Senior editor Mary Flinn recalled one of the inspirations for the magazine's foundation, a process that began in 1999: "I remember a comment by Don Lee, then editor of Ploughshares, to the effect that Ploughshares was offering all of its content online because our job—as editors and publishers—was to find as large an audience as possible for the authors that we publish, and the work that we love." In order to maximize the content's reach, Blackbird offers the text of each poem as well as an audio recording. The editors are determined to give their authors not only a wide readership, but also a degree of permanence: "One of our advantages is having the archive available whenever you come to the journal. No hunting for back issues in the back stacks," Flinn says.
The notion that Web-based journals are easily launched—and are therefore easily abandoned—is central to the reservations of many writers. No one wants her poem or story to be corrupted by spam or broken links. And we've all heard horror stories about a journal that has simply disappeared—and all of its content with it. But is it really any different from a print magazine that folds, leaving all its copies to molder in someone's garage? If your work is solicited by an online journal, consider applying a little top-down pressure for the benefit of all contributors. Before submitting, ask the editors about their plans for preserving past issues, whether it be through long-term domain ownership or a system such as LOCKSS, an initiative of Stanford University that provides libraries with digital preservation tools.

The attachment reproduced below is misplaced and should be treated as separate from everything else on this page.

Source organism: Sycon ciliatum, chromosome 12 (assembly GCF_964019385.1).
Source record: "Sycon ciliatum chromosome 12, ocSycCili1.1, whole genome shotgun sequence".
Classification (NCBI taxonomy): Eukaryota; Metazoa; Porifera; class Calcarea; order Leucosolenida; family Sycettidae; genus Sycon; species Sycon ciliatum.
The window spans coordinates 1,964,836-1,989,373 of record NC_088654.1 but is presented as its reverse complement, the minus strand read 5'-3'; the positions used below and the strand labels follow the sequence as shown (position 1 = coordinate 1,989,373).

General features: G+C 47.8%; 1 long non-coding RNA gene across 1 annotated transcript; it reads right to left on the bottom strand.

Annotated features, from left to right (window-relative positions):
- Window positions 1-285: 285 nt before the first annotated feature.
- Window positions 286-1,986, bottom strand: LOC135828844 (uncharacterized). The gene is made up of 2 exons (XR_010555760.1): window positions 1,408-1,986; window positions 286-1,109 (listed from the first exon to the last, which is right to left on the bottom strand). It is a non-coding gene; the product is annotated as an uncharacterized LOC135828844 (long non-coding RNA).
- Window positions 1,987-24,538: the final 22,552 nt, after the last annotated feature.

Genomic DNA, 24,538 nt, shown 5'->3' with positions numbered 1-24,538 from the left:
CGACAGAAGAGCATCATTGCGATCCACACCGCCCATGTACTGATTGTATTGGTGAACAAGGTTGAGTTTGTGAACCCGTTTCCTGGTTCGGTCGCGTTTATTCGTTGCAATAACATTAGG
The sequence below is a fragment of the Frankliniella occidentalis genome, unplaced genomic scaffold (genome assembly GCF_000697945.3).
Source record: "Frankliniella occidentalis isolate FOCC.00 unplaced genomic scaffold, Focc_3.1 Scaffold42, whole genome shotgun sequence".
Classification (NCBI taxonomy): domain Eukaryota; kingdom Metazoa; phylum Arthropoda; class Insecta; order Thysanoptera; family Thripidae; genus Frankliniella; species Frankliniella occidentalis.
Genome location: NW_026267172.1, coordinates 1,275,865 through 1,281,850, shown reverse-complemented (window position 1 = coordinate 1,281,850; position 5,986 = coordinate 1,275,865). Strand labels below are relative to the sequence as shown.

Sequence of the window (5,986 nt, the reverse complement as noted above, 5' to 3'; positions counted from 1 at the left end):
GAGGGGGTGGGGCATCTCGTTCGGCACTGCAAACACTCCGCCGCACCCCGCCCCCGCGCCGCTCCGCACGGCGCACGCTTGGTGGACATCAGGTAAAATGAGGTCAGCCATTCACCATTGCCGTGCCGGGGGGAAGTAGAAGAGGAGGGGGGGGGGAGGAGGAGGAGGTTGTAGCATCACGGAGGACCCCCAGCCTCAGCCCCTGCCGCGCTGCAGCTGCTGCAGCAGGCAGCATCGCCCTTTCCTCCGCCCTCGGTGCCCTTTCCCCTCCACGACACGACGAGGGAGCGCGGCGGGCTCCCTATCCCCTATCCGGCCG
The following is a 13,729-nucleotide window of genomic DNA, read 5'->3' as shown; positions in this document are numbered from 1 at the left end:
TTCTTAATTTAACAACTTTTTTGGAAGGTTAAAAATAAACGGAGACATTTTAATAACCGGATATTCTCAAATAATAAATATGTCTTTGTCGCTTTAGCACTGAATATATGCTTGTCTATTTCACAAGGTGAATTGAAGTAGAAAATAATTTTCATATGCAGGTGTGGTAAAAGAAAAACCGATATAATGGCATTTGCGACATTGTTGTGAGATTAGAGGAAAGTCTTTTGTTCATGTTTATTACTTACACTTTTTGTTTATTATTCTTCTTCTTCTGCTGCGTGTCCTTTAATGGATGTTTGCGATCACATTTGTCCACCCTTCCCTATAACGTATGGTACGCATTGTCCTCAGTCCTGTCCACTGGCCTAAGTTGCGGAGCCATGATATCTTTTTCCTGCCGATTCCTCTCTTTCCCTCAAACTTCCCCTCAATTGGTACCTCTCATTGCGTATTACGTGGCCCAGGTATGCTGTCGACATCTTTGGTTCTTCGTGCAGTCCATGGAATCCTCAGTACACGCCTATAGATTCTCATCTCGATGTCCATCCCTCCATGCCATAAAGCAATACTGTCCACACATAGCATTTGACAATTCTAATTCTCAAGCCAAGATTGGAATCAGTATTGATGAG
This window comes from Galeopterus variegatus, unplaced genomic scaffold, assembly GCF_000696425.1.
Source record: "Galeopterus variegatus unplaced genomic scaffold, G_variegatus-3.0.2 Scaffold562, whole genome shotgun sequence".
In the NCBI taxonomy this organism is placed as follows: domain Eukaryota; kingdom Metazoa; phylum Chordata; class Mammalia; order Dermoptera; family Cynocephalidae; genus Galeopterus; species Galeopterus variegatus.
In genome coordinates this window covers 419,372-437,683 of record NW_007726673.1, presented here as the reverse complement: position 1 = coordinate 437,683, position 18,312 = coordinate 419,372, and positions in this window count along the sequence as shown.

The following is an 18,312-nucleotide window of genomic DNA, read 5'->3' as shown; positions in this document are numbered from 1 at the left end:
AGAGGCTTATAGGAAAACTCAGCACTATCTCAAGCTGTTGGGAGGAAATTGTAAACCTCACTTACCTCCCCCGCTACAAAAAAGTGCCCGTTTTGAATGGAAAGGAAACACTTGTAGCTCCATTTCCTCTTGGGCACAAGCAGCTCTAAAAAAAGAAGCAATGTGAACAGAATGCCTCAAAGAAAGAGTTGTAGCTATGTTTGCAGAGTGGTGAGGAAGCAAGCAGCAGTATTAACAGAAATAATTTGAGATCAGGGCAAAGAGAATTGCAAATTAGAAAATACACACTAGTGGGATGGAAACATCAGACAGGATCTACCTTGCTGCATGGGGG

For some writers, the question may be, "Why bother? If there is any disadvantage to publishing online, why not stay in the realm of print?" When I began lining up gigs in support of my first book, Theories of Falling, I thought the most meaningful connections would result from disciplined legwork—the query letter, the complimentary copy, the friendly follow-up e-mail. I quickly realized the process was more like catching eels with your bare hands. Opportunities are slippery little suckers; you're at the mercy of spring breaks, distracted hosts, unspoken quotas. Sure bets fell through. "Maybe" silently drifted into "No."
So when prospects came out of the ether—an invitation to read in Michigan, a nomination to the Georgia poetry circuit—I was shocked. In particular, my work seemed to be finding a toehold among undergraduates. Soon, my curiosity chased after my gratitude. Where were these people encountering the poems? Over and over came the answer: online.
One professor explained that he regularly asked his workshop students to bring in poems found "in the wild." Given that this generation of kids doesn't brush their teeth without Twittering the fact, it's no great surprise that "the wild" is digital. After a third student brought in my work in the space of two years, the professor grew curious.